probe

[prohb]

verb (used with object), probed, prob·ing.

to search into or examine thoroughly; question closely: to probe one's conscience.
to examine or explore with a probe.

verb (used without object), probed, prob·ing.

to examine or explore with or as if with a probe.

noun


Origin of probe

1555–65; (noun) < Medieval Latin proba examination, Late Latin: test, derivative of probāre (see prove); (v.) partly derivative of the noun, partly < Latin probāre. See proof
Related formsprobe·a·ble, adjectiveprob·er, nounre·probe, verb, re·probed, re·prob·ing.un·probed, adjective

Synonyms for probe

Dictionary.com Unabridged Based on the Random House Unabridged Dictionary, © Random House, Inc. 2019


Examples from the Web for probing

Contemporary Examples of probing

Historical Examples of probing

  • Simmias acknowledges that there is cowardice in not probing truth to the bottom.

    Phaedo

    Plato

  • The amputation, the incision, the probing had to be done then and there, on the instant.

    Charles Carleton Coffin

    William Elliot Griffis, D. D.

  • His fingers quested all over one plate, probing and tapping.

    The Devil's Asteroid

    Manly Wade Wellman

  • That's where our ship landed on the second probing expedition.

    Despoilers of the Golden Empire

    Gordon Randall Garrett

  • The time for probing was near, but it lingered yet a little.

    The Rhodesian

    Gertrude Page


British Dictionary definitions for probing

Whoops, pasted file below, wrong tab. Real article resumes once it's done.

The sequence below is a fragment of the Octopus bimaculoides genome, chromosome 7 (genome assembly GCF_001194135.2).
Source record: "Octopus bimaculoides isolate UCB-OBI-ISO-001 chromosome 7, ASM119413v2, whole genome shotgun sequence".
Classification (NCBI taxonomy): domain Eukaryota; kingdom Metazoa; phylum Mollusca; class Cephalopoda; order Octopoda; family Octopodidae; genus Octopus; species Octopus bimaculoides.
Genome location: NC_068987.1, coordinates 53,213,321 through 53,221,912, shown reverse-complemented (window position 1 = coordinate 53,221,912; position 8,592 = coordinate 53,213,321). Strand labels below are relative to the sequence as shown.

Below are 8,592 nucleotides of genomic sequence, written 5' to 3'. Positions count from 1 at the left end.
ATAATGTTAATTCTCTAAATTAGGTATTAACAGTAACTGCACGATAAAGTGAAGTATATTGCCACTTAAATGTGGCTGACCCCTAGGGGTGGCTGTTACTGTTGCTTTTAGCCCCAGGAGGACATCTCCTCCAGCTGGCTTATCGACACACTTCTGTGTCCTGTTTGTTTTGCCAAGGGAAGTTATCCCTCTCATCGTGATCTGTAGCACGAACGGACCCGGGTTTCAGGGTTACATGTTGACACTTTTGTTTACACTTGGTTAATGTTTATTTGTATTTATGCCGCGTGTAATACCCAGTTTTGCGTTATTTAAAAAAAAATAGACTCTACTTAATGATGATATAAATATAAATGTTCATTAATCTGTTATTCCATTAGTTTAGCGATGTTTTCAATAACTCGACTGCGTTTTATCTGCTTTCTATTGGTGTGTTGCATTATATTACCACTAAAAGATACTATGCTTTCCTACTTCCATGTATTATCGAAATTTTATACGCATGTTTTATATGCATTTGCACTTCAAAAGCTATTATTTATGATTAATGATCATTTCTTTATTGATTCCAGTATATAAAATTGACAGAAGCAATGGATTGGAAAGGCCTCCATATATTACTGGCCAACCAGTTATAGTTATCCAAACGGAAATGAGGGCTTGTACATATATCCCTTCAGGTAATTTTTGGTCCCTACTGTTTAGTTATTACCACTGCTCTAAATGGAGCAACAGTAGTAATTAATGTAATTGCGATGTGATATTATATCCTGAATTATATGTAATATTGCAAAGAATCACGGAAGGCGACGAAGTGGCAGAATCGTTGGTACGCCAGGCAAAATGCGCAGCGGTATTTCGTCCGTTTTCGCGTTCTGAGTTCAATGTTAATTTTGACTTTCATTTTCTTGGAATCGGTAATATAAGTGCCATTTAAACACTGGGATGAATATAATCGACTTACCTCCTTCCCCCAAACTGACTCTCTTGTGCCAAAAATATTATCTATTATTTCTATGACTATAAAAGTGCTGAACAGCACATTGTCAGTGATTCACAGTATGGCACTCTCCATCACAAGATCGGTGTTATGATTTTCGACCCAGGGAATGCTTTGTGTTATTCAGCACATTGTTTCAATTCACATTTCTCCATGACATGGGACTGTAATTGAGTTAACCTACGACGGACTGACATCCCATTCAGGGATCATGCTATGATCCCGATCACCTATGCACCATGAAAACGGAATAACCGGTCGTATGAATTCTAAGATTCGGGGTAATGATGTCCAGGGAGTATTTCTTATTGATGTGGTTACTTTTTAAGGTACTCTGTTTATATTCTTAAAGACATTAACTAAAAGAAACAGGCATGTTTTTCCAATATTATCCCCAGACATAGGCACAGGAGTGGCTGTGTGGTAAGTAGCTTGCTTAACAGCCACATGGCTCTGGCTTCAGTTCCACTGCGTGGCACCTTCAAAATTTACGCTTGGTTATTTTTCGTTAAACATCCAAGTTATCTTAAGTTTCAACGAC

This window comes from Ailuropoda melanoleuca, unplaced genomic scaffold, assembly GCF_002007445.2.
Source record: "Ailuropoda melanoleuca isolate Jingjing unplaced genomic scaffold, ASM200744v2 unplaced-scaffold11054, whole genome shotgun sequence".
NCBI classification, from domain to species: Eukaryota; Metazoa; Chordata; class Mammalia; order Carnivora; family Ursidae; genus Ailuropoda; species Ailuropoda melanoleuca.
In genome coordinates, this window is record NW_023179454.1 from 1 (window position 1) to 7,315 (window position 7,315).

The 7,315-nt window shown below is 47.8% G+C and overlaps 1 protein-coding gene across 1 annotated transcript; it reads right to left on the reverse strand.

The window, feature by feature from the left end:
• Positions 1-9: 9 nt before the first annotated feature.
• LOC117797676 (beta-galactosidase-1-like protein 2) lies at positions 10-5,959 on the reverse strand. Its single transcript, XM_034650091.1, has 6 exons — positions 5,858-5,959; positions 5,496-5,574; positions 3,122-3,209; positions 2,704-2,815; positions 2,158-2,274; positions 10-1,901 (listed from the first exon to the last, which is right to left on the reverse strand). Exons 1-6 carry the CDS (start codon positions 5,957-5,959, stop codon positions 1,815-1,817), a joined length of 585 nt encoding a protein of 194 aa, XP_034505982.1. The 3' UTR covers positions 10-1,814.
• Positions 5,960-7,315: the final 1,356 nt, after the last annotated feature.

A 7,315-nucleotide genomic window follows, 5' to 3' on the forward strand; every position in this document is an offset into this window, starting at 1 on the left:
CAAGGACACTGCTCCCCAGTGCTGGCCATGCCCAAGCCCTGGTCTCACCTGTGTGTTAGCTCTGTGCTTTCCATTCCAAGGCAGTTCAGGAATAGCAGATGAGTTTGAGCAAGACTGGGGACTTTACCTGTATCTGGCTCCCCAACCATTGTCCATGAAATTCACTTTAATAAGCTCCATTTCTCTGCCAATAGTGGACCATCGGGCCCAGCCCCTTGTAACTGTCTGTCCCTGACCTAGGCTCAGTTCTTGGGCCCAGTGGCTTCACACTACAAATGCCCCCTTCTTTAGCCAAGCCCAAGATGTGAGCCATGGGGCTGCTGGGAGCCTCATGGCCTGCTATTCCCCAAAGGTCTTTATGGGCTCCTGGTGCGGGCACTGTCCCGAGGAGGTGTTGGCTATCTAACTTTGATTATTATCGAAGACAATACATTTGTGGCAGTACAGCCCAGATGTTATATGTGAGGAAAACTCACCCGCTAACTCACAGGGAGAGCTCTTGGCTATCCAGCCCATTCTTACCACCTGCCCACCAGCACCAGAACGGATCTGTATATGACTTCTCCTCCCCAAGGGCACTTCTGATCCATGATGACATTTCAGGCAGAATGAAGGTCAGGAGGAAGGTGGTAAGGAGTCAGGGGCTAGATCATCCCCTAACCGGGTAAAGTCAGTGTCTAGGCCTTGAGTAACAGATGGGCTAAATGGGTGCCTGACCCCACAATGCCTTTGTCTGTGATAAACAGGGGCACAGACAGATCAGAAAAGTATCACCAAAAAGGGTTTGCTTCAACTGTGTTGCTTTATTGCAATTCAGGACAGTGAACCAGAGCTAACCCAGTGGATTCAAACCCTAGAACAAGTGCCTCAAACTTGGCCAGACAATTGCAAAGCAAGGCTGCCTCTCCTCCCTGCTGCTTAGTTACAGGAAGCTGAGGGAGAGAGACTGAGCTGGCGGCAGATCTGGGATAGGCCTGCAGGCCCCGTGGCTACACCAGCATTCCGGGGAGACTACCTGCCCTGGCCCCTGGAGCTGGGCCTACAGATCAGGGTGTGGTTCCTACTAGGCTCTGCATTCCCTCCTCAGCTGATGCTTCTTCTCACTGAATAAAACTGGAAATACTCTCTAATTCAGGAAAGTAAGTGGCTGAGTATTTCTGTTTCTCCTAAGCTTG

probe

verb

(tr) to search into or question closely
to examine (something) with or as if with a probe

noun

something that probes, examines, or tests
surgery a slender and usually flexible instrument for exploring a wound, sinus, etc
a thorough inquiry, such as one by a newspaper into corrupt practices
electronics a lead connecting to or containing a measuring or monitoring circuit used for testing
electronics a conductor inserted into a waveguide or cavity resonator to provide coupling to an external circuit
any of various devices that provide a coupling link, esp a flexible tube extended from an aircraft to link it with another so that it can refuel
Derived Formsprobeable, adjectiveprober, noun

Word Origin for probe

C16: from Medieval Latin proba investigation, from Latin probāre to test
Collins English Dictionary - Complete & Unabridged 2012 Digital Edition © William Collins Sons & Co. Ltd. 1979, 1986 © HarperCollins Publishers 1998, 2000, 2003, 2005, 2006, 2007, 2009, 2012

Word Origin and History for probing

probe

n.

early 15c., "instrument for exploring wounds, etc.," also "an examination," from Medieval Latin proba "examination," in Late Latin "a test, proof," from Latin probare (see prove). Meaning "act of probing" is 1890, from the verb; figurative sense of "penetrating investigation" is from 1903. Meaning "small, unmanned exploratory craft" is attested from 1953.

probe

v.

1640s, originally figurative; "to search thoroughly, interrogate;" from probe (n.) and partly from Latin probare. Literal sense of "to examine with a probe" is from 1680s. Related: Probed; probing; probingly.

Online Etymology Dictionary, © 2010 Douglas Harper

probing in Medicine

probe

[prōb]

n.

A slender, flexible surgical instrument with a blunt bulbous tip, used to explore a wound or body cavity.
A substance, such as DNA, that is radioactively labeled or otherwise marked and used to detect or identify another substance in a sample.

v.

To explore a wound or body cavity with a probe.
The American Heritage® Stedman's Medical Dictionary Copyright © 2002, 2001, 1995 by Houghton Mifflin Company. Published by Houghton Mifflin Company.